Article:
Dfcu shareholders get dividends despite difficult business times

The old dfcu bank headquarters on Jinja Road Kampala. The bank management has resolved to move into their new home in Nakasero by August. PHOTO BY ABUBAKER LUBOWA

What you need to know:

Losses. The bad debt from loan advances grew from Shs11billion to Shs13billion.


Dfcu bank shareholders will get dividends despite the hard economic times the financial industry has endured in the previous years.
The bank board has recommended a dividend of Shs17.8 per share for shareholders.
In addition to the cash dividends, upon regulatory approval, the shareholders will also get bonus shares in the proportion of one new bonus share for every one share currently owned.
Bonus shares are additional shares given to the current shareholders without any additional cost, based on the number of shares that a shareholder owns. These are company’s accumulated earnings which are not given out in form of dividends, but are converted into free shares.
Speaking at the annual general meeting yesterday, dfcu bank managing director Juma Kisaame, said the bank had to fulfill its promise to shareholders despite bad economic times, resulting from the global recession, that has hit financial institutions hardest.
“Last year, we experienced difficult economic times not just as a bank but as an industry as well. The bad times are still hovering but we will try to deliver on our promises,” Mr Kisaame told the shareholders yesterday. Despite recording a profit of Shs34billion after tax and keeping the operating cost within fairly reasonable range, Mr Kisaame said the bank came short in collecting its debts, something that did not go down well with a cross-section of the shareholders.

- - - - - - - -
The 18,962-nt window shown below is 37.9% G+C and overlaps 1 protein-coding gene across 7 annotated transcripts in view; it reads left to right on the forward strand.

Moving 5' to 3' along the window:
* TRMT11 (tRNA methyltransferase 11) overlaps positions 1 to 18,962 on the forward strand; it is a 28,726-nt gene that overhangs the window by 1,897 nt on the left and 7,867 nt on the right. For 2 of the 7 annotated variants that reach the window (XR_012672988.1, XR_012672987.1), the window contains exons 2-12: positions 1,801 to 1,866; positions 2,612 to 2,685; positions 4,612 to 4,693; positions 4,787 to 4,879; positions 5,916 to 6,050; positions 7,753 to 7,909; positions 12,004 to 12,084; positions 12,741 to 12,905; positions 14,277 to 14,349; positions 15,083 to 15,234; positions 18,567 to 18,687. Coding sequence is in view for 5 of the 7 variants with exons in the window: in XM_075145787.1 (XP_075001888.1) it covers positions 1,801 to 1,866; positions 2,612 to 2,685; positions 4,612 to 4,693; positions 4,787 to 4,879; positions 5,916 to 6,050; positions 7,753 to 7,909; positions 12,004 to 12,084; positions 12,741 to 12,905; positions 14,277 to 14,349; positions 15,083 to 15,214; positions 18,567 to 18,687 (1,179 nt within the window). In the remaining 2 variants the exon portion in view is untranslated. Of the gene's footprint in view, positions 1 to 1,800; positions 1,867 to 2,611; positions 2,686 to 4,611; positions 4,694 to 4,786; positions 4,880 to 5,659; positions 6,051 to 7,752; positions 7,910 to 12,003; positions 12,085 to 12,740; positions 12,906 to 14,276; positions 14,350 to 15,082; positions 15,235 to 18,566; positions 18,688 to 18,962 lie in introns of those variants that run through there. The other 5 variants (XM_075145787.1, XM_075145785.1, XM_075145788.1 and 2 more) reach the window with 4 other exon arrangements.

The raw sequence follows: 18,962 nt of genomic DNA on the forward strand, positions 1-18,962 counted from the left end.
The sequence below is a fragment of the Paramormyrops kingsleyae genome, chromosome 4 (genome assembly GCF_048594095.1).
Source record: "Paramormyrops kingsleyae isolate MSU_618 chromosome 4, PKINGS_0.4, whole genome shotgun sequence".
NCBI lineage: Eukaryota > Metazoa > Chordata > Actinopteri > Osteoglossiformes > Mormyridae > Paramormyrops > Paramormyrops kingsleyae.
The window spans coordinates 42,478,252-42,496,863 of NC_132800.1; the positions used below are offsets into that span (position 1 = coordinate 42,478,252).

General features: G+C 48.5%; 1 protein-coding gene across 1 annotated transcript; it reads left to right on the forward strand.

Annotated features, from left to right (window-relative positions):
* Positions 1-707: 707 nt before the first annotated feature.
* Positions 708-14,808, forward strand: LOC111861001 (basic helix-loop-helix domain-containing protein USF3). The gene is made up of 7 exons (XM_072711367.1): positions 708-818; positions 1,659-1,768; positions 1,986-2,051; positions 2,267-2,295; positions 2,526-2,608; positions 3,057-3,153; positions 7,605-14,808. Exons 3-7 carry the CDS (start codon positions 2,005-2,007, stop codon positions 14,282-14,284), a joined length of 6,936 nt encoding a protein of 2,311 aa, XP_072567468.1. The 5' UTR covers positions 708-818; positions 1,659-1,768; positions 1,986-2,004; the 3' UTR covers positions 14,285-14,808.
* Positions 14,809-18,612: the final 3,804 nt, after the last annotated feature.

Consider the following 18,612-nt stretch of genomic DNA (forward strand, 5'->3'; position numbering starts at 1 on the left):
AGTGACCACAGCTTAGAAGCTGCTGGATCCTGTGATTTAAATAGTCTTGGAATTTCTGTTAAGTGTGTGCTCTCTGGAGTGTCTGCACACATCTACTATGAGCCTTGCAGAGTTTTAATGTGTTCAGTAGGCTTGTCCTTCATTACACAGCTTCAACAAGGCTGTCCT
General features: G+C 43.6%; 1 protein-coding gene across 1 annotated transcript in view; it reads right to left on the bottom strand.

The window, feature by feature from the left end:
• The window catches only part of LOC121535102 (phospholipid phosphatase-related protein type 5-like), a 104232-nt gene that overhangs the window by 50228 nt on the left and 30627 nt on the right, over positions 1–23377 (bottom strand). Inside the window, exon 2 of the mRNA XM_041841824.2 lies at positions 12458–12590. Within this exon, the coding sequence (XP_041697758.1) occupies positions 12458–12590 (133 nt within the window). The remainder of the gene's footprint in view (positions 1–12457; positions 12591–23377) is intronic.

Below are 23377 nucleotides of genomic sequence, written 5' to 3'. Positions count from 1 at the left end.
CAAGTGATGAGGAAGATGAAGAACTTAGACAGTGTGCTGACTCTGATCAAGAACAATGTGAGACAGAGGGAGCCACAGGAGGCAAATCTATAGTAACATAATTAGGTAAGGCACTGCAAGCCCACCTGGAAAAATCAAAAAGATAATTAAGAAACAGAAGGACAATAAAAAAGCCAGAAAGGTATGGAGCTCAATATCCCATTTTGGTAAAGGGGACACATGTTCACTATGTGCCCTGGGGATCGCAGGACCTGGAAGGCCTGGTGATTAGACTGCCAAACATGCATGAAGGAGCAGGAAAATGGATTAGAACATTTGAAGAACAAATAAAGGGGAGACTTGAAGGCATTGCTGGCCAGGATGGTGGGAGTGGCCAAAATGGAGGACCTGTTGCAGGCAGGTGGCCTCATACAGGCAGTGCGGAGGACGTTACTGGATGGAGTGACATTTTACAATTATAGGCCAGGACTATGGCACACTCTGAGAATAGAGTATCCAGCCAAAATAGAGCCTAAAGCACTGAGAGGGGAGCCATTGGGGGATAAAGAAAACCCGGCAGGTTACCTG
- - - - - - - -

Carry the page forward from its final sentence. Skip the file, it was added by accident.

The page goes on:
“Our bad debt grew from Shs11billion to Shs13billion. This is not the best, but it is an area that we are watching keenly,” Mr Kisaame said.
He added: “And for that, we are going to be more careful with the kind of funding we give in future, we will reschedule loan payment for those who are having difficulties to pay on time and as a last resort—when everything else fails, we will reclaim the security.”
Mr Laman Masaba, a shareholder, said the management must do more in dealing with bad loans because it affects profitability and dividends the shareholders get.

Need to preserve capital and build more retail branches

According to Mr Kisaame, the need to recommend the share bonus was informed not only by the need to preserve capital but also the desire to build more retail branches and increase financial inclusion—recruit as many people with Dfcu as possible. “With share bonus currently trading at Shs1200, this means that it is the shareholder that is going to end up more wealthy,” Mr Kisaame said. Meanwhile, Mr Keith Kalyegira, the chief executive officer Capital Markets Authority has applauded the bank saying it is moving in the right direction. According to Mr Kalyegira, what the bank has done by giving bonus shares is not abnormal but a prudent move that shareholders will find beneficial. This, he said is important in preserving capital.